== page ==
Tam Ky, Quang Nam, Vietnam A team of scientists from WWF and Conservation International (CI) has discovered the worlds largest known population of grey-shanked doucs (Pygathrix cinerea), increasing chances that the endangered monkey can be saved from extinction.
The grey-shanked douc is one of the worlds 25 most endangered primates and has only been recorded in the five central Vietnamese provinces of Quang Nam, Kon Tum, Quang Ngai, Binh Dinh, and Gia Lai. Fewer than 1,000 individuals are believed to still exist, and until now, only one other population with more than 100 animals was known.
This is an exciting and important discovery because of the large size of the population, said Barney Long, Central Truong Son Conservation Landscape Coordinator for WWF Greater Mekong Vietnam Program. Its very rare to discover a population of this size with such high numbers in a small area, especially for a species on the brink of extinction. This indicates that the population has not been impacted by hunting like all other known populations of the species.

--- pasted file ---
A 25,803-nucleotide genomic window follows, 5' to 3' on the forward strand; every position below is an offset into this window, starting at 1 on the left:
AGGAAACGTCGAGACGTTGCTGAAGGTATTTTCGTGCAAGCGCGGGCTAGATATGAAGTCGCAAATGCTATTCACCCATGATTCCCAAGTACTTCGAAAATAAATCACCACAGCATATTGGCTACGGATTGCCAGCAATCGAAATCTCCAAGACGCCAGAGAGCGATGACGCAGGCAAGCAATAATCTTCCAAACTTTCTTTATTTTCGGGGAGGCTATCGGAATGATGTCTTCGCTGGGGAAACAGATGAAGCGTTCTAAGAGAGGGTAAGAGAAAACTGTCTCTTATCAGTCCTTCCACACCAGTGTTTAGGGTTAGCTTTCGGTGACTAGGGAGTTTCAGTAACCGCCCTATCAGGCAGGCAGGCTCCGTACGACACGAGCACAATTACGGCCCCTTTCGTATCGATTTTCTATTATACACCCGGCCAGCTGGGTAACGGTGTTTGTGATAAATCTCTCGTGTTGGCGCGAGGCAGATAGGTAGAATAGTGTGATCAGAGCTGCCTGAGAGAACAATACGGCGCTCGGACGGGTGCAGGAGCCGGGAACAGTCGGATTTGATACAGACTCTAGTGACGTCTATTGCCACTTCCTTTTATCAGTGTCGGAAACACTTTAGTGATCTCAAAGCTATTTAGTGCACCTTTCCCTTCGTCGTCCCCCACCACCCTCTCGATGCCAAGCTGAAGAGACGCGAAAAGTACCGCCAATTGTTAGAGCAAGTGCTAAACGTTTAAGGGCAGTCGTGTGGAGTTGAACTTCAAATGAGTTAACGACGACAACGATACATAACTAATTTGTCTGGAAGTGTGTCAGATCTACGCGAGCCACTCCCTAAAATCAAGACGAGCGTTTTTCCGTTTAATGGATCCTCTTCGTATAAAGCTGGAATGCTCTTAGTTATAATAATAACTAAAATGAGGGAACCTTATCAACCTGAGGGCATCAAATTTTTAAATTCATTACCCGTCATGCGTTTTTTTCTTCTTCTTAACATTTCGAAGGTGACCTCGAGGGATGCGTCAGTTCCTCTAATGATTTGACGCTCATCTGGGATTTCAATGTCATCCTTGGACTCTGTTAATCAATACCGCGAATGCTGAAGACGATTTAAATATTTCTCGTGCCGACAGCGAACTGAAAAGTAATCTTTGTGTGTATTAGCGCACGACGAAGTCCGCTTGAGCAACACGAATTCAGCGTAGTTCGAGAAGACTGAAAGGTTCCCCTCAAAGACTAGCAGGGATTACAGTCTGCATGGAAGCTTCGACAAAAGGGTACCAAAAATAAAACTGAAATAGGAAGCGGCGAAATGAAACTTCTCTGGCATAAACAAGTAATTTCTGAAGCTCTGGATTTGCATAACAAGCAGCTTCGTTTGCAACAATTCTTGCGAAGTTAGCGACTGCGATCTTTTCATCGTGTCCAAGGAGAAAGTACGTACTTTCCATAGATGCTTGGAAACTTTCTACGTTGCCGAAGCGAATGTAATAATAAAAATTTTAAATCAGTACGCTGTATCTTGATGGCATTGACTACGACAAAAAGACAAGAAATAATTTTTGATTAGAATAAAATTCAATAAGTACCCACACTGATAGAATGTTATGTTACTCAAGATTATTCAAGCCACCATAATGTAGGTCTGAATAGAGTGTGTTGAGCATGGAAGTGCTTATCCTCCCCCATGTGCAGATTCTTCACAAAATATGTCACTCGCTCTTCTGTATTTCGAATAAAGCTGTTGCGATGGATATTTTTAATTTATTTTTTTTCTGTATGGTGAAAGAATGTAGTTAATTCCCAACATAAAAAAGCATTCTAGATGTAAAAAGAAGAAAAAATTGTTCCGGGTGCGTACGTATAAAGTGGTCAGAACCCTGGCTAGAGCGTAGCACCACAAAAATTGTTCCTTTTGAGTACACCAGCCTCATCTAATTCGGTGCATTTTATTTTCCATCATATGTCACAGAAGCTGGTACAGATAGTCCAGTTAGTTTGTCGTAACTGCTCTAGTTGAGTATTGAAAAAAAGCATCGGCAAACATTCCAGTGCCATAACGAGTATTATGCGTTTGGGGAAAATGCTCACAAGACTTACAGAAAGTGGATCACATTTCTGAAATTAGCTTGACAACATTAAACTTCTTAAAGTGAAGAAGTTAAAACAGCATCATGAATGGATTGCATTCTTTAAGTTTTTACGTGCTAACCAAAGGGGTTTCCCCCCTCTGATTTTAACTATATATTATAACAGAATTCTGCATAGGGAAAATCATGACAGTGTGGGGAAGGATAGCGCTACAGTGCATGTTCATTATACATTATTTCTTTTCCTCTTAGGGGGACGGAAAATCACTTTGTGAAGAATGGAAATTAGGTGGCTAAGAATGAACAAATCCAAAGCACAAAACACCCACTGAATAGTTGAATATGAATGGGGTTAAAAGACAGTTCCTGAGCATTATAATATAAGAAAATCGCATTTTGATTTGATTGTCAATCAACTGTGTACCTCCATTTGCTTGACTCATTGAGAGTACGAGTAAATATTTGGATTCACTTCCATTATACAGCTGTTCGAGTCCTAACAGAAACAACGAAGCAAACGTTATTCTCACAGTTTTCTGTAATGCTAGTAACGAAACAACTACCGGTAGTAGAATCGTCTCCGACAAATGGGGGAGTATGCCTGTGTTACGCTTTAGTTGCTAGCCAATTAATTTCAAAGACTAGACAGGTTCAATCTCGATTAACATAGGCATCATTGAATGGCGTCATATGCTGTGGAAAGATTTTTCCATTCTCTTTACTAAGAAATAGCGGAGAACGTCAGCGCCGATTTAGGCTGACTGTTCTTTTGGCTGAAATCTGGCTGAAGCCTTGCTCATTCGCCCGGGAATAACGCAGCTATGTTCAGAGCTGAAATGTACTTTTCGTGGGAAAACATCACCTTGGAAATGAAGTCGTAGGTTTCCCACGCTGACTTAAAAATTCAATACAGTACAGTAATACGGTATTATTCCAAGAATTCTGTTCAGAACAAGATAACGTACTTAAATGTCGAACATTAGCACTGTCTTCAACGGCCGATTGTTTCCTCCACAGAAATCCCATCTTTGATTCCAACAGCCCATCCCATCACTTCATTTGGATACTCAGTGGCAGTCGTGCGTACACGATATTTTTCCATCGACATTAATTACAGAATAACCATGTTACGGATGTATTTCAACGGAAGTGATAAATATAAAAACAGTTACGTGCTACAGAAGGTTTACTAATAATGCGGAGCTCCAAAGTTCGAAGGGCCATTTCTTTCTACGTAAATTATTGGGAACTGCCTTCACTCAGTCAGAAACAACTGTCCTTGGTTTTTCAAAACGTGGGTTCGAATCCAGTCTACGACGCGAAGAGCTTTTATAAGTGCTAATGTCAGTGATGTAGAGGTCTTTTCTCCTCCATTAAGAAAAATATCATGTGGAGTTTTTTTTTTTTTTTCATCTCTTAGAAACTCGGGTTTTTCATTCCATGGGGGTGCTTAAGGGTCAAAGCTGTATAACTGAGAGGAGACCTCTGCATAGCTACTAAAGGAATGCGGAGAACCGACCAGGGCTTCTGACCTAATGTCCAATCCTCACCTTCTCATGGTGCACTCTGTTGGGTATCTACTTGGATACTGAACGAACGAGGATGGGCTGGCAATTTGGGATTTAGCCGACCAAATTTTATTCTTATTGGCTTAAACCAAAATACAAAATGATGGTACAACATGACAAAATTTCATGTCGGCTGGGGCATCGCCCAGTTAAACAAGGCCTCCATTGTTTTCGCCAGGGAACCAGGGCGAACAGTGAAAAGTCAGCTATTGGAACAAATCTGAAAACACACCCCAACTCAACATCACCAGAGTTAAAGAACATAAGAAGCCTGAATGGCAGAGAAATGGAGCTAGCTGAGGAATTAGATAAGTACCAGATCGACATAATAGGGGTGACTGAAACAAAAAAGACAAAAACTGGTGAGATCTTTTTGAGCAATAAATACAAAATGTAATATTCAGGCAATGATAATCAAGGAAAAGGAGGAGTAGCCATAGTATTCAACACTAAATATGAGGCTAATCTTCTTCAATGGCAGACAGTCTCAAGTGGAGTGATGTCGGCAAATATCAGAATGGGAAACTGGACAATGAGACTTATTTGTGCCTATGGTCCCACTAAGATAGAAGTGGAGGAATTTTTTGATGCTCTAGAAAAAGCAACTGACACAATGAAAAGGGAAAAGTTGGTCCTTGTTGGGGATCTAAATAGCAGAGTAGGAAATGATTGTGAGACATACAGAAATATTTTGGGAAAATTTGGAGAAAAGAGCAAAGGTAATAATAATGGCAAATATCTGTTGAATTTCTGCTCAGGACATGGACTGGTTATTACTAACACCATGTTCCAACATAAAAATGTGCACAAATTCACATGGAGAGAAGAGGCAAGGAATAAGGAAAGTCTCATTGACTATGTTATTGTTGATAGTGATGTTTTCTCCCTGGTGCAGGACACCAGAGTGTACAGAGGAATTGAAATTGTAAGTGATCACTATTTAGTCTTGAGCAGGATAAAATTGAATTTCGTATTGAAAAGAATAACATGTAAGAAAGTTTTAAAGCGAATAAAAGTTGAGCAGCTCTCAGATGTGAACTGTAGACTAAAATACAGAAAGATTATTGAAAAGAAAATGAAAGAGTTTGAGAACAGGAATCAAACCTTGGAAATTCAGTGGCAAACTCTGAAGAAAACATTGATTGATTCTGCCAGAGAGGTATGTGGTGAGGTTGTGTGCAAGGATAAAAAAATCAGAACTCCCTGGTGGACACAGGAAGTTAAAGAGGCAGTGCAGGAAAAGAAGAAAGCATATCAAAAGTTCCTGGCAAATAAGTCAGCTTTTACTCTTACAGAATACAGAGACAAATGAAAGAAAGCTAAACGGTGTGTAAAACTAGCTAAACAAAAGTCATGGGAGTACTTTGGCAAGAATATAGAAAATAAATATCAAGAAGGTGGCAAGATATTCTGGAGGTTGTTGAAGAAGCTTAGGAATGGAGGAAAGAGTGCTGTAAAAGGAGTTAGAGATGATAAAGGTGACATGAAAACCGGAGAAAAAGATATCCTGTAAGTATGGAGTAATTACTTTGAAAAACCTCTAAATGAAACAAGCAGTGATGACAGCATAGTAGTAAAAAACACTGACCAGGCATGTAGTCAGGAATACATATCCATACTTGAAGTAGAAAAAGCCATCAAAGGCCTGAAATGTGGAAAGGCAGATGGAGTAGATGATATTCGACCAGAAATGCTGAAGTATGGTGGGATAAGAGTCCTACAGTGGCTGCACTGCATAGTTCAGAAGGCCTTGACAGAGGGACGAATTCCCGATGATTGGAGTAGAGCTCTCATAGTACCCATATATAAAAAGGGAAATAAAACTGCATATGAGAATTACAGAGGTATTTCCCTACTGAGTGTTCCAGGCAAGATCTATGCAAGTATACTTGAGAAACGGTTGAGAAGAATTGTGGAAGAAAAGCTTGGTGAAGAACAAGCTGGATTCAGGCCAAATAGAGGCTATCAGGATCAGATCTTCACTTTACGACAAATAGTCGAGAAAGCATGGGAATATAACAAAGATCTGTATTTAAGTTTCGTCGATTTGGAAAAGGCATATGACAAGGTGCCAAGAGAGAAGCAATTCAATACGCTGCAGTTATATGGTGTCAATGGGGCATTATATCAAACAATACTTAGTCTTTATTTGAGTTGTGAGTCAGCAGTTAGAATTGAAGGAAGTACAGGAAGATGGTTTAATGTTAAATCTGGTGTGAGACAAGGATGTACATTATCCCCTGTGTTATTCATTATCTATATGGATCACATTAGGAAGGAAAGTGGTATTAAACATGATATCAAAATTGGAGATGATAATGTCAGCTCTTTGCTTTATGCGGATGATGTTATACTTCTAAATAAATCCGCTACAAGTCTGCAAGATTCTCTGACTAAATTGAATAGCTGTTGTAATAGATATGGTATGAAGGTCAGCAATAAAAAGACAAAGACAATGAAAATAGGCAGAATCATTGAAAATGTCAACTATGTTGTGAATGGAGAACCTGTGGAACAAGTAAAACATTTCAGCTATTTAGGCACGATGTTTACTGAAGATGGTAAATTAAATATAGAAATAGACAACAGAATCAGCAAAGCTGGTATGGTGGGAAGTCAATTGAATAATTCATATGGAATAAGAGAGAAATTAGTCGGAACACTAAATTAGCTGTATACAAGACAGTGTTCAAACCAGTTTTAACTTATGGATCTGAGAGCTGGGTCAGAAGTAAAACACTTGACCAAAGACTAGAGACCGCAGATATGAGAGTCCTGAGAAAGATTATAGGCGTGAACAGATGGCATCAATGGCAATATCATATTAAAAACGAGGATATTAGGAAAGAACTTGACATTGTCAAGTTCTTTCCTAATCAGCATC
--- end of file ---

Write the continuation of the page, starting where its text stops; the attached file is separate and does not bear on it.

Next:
Recent surveys in Que Phuoc Commune in Quang Nam Province recorded at least 116 animals (the number of individuals observed), with an estimated population of over 180 individuals. To date, only a small part of the area has been surveyed, meaning significantly more doucs may live in the adjacent forest.
To put it into a human perspective, this discovery is like finding a new country with over 1 billion people in it, said Ben Rawson, a Regional Wildlife Biologist for CIs Indo-Burma Program. We now have a much greater opportunity to overcome the very serious threats faced by this species and prevent its disappearance from our planet.
Grey-shanked doucs, first described in 1997, are tree-dwelling colobine monkeys with orange faces and tufts of whiskers. Like many primate species in Vietnam, they face an uncertain future due to hunting and habitat loss. A 2006 IUCN assessme
Contact: Tom Cohen